Climate action taken by the world today wouldn't be noticed for decades to come, according to researchers who say warming on Earth won't start to slow down for at least 20 years.
And that's probably an optimistic scenario.
A study published Tuesday in Nature Communications illustrates how the rewards for aggressive action would come much later. If global carbon dioxide emissions began falling tomorrow by at least 5% every year, the rate at which the Earth is warming wouldn't begin to change —at least in a detectable way —until after the year 2040 or so.
Currently, worldwide emissions are still rising.
The situation is similar, in some ways, to a "very large ship, which is at high speed," said Marianne Lund, a climate scientist at the Center for International Climate Research (CICERO) in Norway and one of the study's co-authors.
"When you want to change direction, you put your engine in reverse and you turn your wheel full over, but it still takes such a long time before you start seeing your big tanker ship really change or turn," she said in an interview. "That's like CO2."
That's partly because the climate system itself is slow to respond to changes in factors like greenhouse gas concentrations. It's a phenomenon known as "climate inertia" —it means the carbon that humans put in the atmosphere today may continue to affect the climate for decades to come.
That's especially true for CO2, which lasts for decades in the atmosphere. Even if CO2 emissions dropped to zero today, a certain amount of warming would already be locked into the system in the coming years.
Even for gases with shorter atmospheric life spans, such as methane, fast action doesn't necessarily result in a quick payoff. The climate system is full of short-term variability —that is, global temperatures tend to fluctuate from one year to the next, even if they're clearly rising in the long term.
This year-to-year variability, or "noise," can make it difficult to pinpoint long-term trends in global temperatures. It can take years for those patterns to emerge.
The new study, led by Bjørn Samset (also of CICERO) and co-authored by Lund and colleague Jan Fuglestvedt, took a systematic look at the issue. They used models to evaluate various greenhouse gases —including CO2, methane and black carbon (also known as soot) —and how quickly immediate reductions would begin to pay off.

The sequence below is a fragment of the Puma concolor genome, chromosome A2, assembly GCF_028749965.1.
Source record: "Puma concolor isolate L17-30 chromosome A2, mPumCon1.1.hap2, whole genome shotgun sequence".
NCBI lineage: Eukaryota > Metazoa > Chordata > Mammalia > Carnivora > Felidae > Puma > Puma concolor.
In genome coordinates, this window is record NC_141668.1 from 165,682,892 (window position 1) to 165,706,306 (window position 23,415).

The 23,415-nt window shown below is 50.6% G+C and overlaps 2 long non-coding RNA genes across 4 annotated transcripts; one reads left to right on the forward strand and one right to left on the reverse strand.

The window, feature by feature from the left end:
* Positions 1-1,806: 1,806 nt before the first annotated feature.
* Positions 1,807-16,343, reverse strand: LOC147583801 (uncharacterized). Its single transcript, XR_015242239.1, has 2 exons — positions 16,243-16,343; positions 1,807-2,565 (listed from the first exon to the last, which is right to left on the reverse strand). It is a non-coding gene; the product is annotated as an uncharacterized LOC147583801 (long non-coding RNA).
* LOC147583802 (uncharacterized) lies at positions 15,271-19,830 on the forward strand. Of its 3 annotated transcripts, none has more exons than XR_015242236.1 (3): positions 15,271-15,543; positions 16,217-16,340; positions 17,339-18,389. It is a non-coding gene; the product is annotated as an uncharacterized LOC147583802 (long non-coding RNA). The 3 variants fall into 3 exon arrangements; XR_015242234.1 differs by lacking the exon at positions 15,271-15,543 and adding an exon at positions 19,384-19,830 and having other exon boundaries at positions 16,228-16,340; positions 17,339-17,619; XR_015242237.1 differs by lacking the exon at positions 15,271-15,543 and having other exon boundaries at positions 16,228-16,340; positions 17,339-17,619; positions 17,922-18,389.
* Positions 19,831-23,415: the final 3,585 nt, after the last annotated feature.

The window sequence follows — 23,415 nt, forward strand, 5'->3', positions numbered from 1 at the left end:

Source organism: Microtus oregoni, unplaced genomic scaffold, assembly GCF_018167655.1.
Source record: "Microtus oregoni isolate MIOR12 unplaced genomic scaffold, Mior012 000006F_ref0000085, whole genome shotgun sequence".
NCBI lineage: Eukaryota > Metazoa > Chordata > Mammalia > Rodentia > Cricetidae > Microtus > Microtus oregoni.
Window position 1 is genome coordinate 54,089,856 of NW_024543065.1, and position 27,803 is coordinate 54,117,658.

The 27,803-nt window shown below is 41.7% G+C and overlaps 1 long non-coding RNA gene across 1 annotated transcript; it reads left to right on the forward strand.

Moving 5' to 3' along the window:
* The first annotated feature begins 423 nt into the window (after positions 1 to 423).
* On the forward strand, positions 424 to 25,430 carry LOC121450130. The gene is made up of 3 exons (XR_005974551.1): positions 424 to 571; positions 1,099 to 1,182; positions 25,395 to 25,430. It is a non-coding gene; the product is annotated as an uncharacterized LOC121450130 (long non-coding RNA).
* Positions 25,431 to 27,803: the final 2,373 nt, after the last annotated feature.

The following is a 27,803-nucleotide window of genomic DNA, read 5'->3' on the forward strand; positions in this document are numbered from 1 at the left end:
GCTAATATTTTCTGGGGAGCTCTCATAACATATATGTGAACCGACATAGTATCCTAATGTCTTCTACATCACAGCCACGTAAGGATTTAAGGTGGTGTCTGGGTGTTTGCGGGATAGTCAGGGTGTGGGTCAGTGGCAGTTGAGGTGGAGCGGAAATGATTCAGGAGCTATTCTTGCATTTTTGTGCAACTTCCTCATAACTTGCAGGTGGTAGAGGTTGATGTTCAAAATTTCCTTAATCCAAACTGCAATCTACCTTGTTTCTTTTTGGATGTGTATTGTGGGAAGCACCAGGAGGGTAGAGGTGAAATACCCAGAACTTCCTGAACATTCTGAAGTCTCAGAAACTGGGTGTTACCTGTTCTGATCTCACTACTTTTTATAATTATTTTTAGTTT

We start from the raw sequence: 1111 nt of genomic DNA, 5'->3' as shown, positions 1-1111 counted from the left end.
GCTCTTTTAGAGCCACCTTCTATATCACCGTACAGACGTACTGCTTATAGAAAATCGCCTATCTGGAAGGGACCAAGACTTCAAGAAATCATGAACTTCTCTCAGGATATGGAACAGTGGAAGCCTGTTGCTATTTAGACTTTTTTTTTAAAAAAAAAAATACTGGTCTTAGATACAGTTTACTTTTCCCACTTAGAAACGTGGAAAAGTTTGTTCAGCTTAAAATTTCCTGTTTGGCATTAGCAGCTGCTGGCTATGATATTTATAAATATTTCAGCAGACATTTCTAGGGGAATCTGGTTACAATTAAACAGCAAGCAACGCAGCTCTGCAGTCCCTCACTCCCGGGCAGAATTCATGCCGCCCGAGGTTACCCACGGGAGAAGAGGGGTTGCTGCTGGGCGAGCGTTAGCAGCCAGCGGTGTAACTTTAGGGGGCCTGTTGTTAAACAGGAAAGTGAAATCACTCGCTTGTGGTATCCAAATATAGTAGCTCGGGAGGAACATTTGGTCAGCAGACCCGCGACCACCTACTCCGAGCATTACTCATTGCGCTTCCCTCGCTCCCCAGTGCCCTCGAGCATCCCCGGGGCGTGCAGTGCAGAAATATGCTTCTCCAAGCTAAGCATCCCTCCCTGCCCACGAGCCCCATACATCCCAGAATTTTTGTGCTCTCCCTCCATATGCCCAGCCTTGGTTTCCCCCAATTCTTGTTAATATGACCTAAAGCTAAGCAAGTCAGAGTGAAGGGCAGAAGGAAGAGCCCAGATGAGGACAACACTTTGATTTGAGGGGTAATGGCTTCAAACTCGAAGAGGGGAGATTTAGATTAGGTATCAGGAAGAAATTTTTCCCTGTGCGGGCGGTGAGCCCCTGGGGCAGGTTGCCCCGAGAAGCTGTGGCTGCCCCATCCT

The results suggested that there's no "easy fix" to the problem, Lund said. While targeting some greenhouse gases may result in slightly faster results than others, they all take decades to start producing noticeable effects.
It's not the first study to reach that conclusion.
"I think it's a step forward in the sense of both adding some more information, doing things more sophisticatedly —but the general message hasn't changed," said Claudia Tebaldi, a climate scientist at the University of Maryland's Joint Global Change Research Institute, who commented on the new study for E&E News.
Some of Tebaldi's previous research has come to similar conclusions.
The delayed results are a fact of the climate system. They don't mean climate mitigation efforts don't work, just that they take time. In the meantime, it's important to make sure the public understands that there will be delays.
"I think just making sure that we don't feel that we lose motivation or feel that this is for nothing, if we don't see things changing as quickly as we might hope," Lund said. "So just being very clear about the expectations in terms of detecting a temperature response or temperature change."
While global temperature goals are a clear focus of climate action plans —including the Paris Agreement —there are other benchmarks scientists can use to evaluate whether climate action is working. Monitoring the concentrations of greenhouse gases in the atmosphere, for instance, is one way to keep track of how fast emissions are falling.
Regardless of exactly how scientists monitor the success of global climate action, it's clear that sustained, long-term emissions reductions are necessary to produce results.
"I feel like a better education and a better communication of the general nature of this complicated system that we live in would be beneficial in then making people understand that they cannot expect immediate results," Tebaldi said. "But it's all money in the bank that will carry through in the long term."
Reprinted from Climatewire with permission from E&E News. E&E provides daily coverage of essential energy and environmental news at www.eenews.net.